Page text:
After a series of cases it came in for scathing criticism at the Supreme Court, the Narendra Modi government on Wednesday, August 8, told the top judicial body to restrain itself from making adverse remarks against governance while dealing with individual cases.
The top court said it was at least solving problems, and was in no way “criticising the government”. It said that the judiciary would not need to intervene in PILs if the authorities discharged their duties in accordance with the law. It said it was enforcing the rights of citizens and warned the government against creating the impression that the courts were preventing it from working.
Attorney-general K.K. Venugopal said the country had a wide range of problems and that the “Hon’ble court must desist from making adverse remarks against the governance in entirety”. He made the submission before a bench of Justices Madan B. Lokur, Deepak Gupta and Abdul Nazeer while appearing in a PIL on poor prison conditions.
Venugopal also made references to newspaper headlines based on the observations made by the bench.
Venugopal referred to Justice Lokur’s observation on Tuesday, while dealing with another PIL, that “women are being raped left, right and centre” and the government was not doing anything to check the rising crime.
Venugopal said often, when the court passes an order on a PIL, there are adverse effects. Giving examples, Venugopal said that while the cancellation of the 2G licenses by the court virtually wiped out huge foreign investments, another order for removal of liquor vends on highways caused a financial loss and people lost their livelihood.
“There is a question of budgetary allocations…Government’s 80-90 welfare programs are going on simultaneously…Court dealing with one issue and passes order but from where the funds would come,” Venugopal pleaded.
“It is not that we have done nothing or we are doing nothing. Not everything is negative,” Venugopal said.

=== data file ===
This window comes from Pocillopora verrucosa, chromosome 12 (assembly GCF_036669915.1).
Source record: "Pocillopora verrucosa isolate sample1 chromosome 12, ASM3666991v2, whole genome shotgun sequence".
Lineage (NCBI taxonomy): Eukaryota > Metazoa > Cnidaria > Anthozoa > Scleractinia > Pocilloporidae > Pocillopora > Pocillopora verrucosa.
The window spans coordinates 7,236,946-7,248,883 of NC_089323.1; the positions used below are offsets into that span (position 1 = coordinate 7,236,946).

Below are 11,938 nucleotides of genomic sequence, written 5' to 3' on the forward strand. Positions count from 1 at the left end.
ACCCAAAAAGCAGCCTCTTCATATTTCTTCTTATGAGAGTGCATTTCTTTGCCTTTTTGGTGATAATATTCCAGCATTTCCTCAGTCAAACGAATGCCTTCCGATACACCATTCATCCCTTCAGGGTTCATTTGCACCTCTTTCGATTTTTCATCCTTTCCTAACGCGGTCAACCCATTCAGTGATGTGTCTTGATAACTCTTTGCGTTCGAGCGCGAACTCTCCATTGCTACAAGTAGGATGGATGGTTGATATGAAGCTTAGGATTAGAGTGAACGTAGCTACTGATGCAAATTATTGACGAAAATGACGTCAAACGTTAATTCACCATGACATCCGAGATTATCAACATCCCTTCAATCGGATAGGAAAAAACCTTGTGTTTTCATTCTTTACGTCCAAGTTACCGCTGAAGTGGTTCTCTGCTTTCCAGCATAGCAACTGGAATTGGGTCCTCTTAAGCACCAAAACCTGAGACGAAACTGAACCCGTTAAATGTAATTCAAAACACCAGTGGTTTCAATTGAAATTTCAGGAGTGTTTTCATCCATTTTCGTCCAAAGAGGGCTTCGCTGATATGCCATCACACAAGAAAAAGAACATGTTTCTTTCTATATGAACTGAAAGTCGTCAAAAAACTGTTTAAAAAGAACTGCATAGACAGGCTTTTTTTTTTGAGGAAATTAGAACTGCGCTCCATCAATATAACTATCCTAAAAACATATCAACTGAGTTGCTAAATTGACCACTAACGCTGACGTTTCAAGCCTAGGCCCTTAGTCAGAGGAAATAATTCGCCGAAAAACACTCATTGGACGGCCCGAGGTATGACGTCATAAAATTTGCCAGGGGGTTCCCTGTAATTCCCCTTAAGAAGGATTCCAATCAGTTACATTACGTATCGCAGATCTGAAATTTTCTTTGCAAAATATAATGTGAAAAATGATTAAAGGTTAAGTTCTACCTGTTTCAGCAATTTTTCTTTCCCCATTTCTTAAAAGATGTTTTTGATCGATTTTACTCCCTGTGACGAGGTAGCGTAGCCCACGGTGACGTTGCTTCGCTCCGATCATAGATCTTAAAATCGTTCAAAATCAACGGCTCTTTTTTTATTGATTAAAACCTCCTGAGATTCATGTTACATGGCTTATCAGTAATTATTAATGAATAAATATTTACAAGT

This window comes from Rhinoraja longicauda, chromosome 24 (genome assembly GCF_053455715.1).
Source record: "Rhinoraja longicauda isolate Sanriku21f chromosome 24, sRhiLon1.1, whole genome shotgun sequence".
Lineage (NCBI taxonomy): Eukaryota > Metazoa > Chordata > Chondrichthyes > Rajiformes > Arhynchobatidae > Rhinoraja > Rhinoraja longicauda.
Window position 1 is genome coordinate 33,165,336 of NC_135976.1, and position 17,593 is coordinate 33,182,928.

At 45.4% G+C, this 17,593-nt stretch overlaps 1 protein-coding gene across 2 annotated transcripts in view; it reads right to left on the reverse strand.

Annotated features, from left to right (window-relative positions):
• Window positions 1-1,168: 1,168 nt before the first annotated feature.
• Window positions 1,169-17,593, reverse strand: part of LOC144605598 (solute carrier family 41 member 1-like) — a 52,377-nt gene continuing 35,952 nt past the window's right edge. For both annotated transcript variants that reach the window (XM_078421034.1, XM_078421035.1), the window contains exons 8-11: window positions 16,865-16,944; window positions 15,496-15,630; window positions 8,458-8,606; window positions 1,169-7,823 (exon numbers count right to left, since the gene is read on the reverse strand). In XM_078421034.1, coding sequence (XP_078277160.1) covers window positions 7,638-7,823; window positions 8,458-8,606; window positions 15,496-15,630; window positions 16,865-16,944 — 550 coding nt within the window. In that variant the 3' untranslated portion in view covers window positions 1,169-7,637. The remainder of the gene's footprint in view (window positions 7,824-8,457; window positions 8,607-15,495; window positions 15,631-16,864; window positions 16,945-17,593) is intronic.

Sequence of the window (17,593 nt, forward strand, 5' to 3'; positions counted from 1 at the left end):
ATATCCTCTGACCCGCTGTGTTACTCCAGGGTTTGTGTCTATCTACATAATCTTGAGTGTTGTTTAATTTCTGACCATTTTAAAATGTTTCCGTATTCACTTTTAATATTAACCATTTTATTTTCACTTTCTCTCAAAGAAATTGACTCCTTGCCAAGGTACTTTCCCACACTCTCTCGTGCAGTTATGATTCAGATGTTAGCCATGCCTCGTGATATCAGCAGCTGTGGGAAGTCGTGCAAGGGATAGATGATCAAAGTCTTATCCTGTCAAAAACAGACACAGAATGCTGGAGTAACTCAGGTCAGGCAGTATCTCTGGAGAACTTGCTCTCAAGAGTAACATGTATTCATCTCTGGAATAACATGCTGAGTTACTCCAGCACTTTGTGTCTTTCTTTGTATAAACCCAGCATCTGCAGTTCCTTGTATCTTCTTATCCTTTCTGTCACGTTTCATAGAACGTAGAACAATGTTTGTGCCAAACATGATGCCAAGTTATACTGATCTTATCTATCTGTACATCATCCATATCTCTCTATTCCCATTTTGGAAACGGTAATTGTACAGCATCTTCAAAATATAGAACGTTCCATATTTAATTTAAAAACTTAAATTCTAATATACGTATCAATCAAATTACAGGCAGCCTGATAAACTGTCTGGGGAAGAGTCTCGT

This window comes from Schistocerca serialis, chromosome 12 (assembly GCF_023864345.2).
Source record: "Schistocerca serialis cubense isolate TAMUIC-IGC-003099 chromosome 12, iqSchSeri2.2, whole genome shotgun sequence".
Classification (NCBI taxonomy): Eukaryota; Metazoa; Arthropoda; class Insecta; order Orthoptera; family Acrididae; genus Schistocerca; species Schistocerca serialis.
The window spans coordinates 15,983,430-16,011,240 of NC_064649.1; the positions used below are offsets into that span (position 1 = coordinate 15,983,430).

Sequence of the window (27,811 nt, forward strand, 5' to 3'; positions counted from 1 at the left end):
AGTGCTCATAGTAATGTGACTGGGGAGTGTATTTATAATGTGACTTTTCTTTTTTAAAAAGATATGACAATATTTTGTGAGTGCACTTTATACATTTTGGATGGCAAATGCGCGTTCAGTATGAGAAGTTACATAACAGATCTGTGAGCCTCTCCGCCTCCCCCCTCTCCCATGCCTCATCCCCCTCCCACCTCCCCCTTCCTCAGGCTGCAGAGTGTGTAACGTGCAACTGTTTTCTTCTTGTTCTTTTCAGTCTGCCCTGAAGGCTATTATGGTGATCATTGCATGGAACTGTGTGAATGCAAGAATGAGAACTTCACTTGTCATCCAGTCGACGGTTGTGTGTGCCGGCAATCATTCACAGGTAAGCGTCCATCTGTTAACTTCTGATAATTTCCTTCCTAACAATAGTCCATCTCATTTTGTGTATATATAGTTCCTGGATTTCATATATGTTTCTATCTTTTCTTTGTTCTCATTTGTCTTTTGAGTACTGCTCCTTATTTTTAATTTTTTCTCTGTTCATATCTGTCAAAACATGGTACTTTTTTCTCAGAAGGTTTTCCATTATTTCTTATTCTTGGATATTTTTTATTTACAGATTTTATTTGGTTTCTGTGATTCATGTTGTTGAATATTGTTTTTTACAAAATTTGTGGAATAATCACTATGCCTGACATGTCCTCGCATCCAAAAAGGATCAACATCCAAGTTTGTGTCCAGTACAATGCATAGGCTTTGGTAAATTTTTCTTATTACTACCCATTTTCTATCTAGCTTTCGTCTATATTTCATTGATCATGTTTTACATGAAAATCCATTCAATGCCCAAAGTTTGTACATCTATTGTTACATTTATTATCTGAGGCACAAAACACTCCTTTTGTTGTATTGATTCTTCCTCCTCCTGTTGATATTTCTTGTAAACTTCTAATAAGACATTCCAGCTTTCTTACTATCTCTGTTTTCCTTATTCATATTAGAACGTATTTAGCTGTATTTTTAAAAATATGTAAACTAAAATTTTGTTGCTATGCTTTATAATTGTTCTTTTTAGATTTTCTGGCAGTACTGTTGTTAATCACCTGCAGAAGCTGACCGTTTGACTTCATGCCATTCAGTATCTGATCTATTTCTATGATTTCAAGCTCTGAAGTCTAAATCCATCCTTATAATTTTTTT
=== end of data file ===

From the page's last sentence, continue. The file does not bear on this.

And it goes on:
“Judges may not know all aspects of every problem when they choose to make adverse comments against the government,” he added.
Justice Lokur shot back saying it was because of the court’s order that the government has collected over Rs. 1,50,000 crore as environment funds for illegal mining. The court wanted to know why that amount has not been spent.
Venugopal said these funds were collected for environment purposes.
The bench retorted that in one of the matters related to construction workers, over Rs 30,000 crore meant for welfare of these workers were used to buy laptops and washing machines.
“There is enough money. They (construction workers) do not have clothes to wear but washing machines were purchased. They are illiterates, but laptops were purchased,” it said.
The AG told the bench that India has a population of around 1.3 billion which was increasing exponentially and there were several problems in the country.
“Day in, day out, I read newspapers and your observations,” the AG told the bench.
To this, Justice Lokur said, “Rest assured that Article 21 (protection of life and personal liberty) will remain here and we will uphold it”.
The court: “Let us make it clear that we have not and we are not criticising the government for everything. We are also citizens of this country. Do not give the impression that we are criticising the government and preventing it from working. We are only enforcing rights of people. We cannot wish away Article 21.”
Many developments have happened only because of the orders of the court, the bench said, adding: “You should only ask your officers to follow the laws made by Parliament.”
The bench of Justice Lokur has been hearing pleas relating to social media monitoring, mob lynching, pollution, environment, garbage, overcrowding of prisons, conditions of women and children there, shelter homes for children, rehabilitation of widows, illegal mining and other matters. In many of these cases, it has passed strictures on the government.
In the present instance, the court was hearing a PIL relating to inhuman condition prevailing in 1,382 prisons across the country which are overcrowded.
Venugopal said that with 1.3 billion population which is increasing exponentially there were several problems faced by the country, and every order on PILs should have a separate note as to the effects of such orders on other sectors, effect on budgeting, rights of others who could be affected and every order has to be balanced and well thought of as India has “enormous problems”.
The bench said, “Tell your law officers to argue on this line also. Tell your government to obey the law of the land”.
The Attorney General said that he has conveyed his views to the court about dealing with the PILs and the court should consider his submissions without any offence.
The court wanted setting up of a one member committee of a retired judge of the apex court to recommend measures on prison reform, including overcrowding, and women prisoners languishing in jails. It said the Committee would be assisted by two-three government officials that would file periodical reports to the apex court.
Posting the matter for 17 August, the bench asked the Centre to file details of the proposed committee.